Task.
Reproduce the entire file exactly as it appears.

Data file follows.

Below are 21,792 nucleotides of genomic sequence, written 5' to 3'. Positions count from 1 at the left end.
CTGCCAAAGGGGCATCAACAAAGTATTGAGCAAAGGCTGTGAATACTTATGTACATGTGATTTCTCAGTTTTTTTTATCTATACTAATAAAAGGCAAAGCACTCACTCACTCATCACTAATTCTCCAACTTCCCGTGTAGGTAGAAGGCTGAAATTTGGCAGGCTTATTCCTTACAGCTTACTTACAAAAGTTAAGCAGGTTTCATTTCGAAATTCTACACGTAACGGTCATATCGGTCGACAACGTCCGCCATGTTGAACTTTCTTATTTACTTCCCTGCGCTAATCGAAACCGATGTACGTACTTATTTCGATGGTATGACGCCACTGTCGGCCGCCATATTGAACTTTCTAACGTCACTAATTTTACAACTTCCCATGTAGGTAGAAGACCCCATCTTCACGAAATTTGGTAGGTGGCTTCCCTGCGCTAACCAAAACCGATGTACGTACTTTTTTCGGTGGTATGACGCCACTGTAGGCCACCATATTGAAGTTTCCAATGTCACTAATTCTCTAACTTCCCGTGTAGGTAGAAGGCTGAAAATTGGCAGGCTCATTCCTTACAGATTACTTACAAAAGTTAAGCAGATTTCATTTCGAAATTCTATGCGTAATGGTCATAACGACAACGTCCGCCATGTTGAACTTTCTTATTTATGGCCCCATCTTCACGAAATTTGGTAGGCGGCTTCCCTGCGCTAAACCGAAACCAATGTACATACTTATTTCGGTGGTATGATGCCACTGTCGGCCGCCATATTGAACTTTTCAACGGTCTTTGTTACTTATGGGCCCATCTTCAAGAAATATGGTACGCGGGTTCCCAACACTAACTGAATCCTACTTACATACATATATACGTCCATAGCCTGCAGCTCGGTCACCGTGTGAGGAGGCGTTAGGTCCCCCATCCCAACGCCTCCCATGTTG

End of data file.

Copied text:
Below are 21,792 nucleotides of genomic sequence, written 5' to 3'. Positions count from 1 at the left end.
CTGCCAAAGGGGCATCAACAAAGTATTGAGCAAAGGCTGTGAATACTTATGTACATGTGATTTCTCAGTTTTTTTTATCTATACTAATAAAAGGCAAAGCACTCACTCACTCATCACTAATTCTCCAACTTCCCGTGTAGGTAGAAGGCTGAAATTTGGCAGGCTTATTCCTTACAGCTTACTTACAAAAGTTAAGCAGGTTTCATTTCGAAATTCTACACGTAACGGTCATATCGGTCGACAACGTCCGCCATGTTGAACTTTCTTATTTACTTCCCTGCGCTAATCGAAACCGATGTACGTACTTATTTCGATGGTATGACGCCACTGTCGGCCGCCATATTGAACTTTCTAACGTCACTAATTTTACAACTTCCCATGTAGGTAGAAGACCCCATCTTCACGAAATTTGGTAGGTGGCTTCCCTGCGCTAACCAAAACCGATGTACGTACTTTTTTCGGTGGTATGACGCCACTGTAGGCCACCATATTGAAGTTTCCAATGTCACTAATTCTCTAACTTCCCGTGTAGGTAGAAGGCTGAAAATTGGCAGGCTCATTCCTTACAGATTACTTACAAAAGTTAAGCAGATTTCATTTCGAAATTCTATGCGTAATGGTCATAACGACAACGTCCGCCATGTTGAACTTTCTTATTTATGGCCCCATCTTCACGAAATTTGGTAGGCGGCTTCCCTGCGCTAAACCGAAACCAATGTACATACTTATTTCGGTGGTATGATGCCACTGTCGGCCGCCATATTGAACTTTTCAACGGTCTTTGTTACTTATGGGCCCATCTTCAAGAAATATGGTACGCGGGTTCCCAACACTAACTGAATCCTACTTACATACATATATACGTCCATAGCCTGCAGCTCGGTCACCGTGTGAGGAGGCGTTAGGTCCCCCATCCCAACGCCTCCCATGTTG